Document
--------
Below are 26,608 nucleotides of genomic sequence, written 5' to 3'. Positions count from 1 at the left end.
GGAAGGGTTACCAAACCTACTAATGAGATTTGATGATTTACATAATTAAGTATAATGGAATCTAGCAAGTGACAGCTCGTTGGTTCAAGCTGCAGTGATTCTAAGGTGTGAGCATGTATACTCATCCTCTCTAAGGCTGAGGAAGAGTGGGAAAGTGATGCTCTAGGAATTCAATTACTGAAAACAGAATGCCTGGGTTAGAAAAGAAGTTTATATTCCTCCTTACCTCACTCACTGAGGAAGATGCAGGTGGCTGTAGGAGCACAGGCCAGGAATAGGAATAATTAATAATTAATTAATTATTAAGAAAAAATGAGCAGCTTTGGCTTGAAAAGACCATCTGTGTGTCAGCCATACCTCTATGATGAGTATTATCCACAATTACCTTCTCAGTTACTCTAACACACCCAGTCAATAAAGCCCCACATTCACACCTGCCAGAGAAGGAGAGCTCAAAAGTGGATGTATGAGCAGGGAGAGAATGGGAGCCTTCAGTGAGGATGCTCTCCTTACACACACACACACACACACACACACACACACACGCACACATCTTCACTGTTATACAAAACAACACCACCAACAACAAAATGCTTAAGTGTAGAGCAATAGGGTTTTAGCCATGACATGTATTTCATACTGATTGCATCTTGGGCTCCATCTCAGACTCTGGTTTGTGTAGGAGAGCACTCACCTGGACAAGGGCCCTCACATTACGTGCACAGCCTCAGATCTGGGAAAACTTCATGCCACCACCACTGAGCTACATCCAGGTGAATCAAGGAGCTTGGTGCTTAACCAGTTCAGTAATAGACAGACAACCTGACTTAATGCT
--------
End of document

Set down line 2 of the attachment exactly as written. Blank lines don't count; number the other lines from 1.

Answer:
GGAAGGGTTACCAAACCTACTAATGAGATTTGATGATTTACATAATTAAGTATAATGGAATCTAGCAAGTGACAGCTCGTTGGTTCAAGCTGCAGTGATTCTAAGGTGTGAGCATGTATACTCATCCTCTCTAAGGCTGAGGAAGAGTGGGAAAGTGATGCTCTAGGAATTCAATTACTGAAAACAGAATGCCTGGGTTAGAAAAGAAGTTTATATTCCTCCTTACCTCACTCACTGAGGAAGATGCAGGTGGCTGTAGGAGCACAGGCCAGGAATAGGAATAATTAATAATTAATTAATTATTAAGAAAAAATGAGCAGCTTTGGCTTGAAAAGACCATCTGTGTGTCAGCCATACCTCTATGATGAGTATTATCCACAATTACCTTCTCAGTTACTCTAACACACCCAGTCAATAAAGCCCCACATTCACACCTGCCAGAGAAGGAGAGCTCAAAAGTGGATGTATGAGCAGGGAGAGAATGGGAGCCTTCAGTGAGGATGCTCTCCTTACACACACACACACACACACACACACACACACACGCACACATCTTCACTGTTATACAAAACAACACCACCAACAACAAAATGCTTAAGTGTAGAGCAATAGGGTTTTAGCCATGACATGTATTTCATACTGATTGCATCTTGGGCTCCATCTCAGACTCTGGTTTGTGTAGGAGAGCACTCACCTGGACAAGGGCCCTCACATTACGTGCACAGCCTCAGATCTGGGAAAACTTCATGCCACCACCACTGAGCTACATCCAGGTGAATCAAGGAGCTTGGTGCTTAACCAGTTCAGTAATAGACAGACAACCTGACTTAATGCT